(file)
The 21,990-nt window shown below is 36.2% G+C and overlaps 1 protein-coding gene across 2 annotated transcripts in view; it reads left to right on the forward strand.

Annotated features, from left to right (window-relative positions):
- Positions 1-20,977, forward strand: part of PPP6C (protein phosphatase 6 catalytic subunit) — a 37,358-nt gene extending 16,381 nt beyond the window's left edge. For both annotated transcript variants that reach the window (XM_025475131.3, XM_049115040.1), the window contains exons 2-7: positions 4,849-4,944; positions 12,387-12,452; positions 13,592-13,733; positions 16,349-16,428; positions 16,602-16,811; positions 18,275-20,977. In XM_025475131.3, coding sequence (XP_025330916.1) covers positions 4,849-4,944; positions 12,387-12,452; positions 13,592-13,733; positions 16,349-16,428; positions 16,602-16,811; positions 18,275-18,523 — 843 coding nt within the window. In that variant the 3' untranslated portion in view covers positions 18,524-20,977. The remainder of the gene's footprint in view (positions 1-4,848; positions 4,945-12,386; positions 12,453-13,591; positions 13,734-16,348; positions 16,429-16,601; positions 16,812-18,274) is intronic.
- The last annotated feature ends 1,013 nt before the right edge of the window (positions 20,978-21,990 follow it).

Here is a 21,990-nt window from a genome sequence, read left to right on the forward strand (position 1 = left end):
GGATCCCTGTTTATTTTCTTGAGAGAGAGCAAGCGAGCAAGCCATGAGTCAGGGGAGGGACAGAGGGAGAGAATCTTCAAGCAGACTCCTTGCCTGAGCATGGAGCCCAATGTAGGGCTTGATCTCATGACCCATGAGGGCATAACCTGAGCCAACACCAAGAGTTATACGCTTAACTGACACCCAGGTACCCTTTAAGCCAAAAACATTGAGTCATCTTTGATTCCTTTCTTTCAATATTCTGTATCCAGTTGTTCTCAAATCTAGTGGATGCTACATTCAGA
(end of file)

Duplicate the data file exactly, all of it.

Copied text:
The 21,990-nt window shown below is 36.2% G+C and overlaps 1 protein-coding gene across 2 annotated transcripts in view; it reads left to right on the forward strand.

Annotated features, from left to right (window-relative positions):
- Positions 1-20,977, forward strand: part of PPP6C (protein phosphatase 6 catalytic subunit) — a 37,358-nt gene extending 16,381 nt beyond the window's left edge. For both annotated transcript variants that reach the window (XM_025475131.3, XM_049115040.1), the window contains exons 2-7: positions 4,849-4,944; positions 12,387-12,452; positions 13,592-13,733; positions 16,349-16,428; positions 16,602-16,811; positions 18,275-20,977. In XM_025475131.3, coding sequence (XP_025330916.1) covers positions 4,849-4,944; positions 12,387-12,452; positions 13,592-13,733; positions 16,349-16,428; positions 16,602-16,811; positions 18,275-18,523 — 843 coding nt within the window. In that variant the 3' untranslated portion in view covers positions 18,524-20,977. The remainder of the gene's footprint in view (positions 1-4,848; positions 4,945-12,386; positions 12,453-13,591; positions 13,734-16,348; positions 16,429-16,601; positions 16,812-18,274) is intronic.
- The last annotated feature ends 1,013 nt before the right edge of the window (positions 20,978-21,990 follow it).

Here is a 21,990-nt window from a genome sequence, read left to right on the forward strand (position 1 = left end):
GGATCCCTGTTTATTTTCTTGAGAGAGAGCAAGCGAGCAAGCCATGAGTCAGGGGAGGGACAGAGGGAGAGAATCTTCAAGCAGACTCCTTGCCTGAGCATGGAGCCCAATGTAGGGCTTGATCTCATGACCCATGAGGGCATAACCTGAGCCAACACCAAGAGTTATACGCTTAACTGACACCCAGGTACCCTTTAAGCCAAAAACATTGAGTCATCTTTGATTCCTTTCTTTCAATATTCTGTATCCAGTTGTTCTCAAATCTAGTGGATGCTACATTCAGA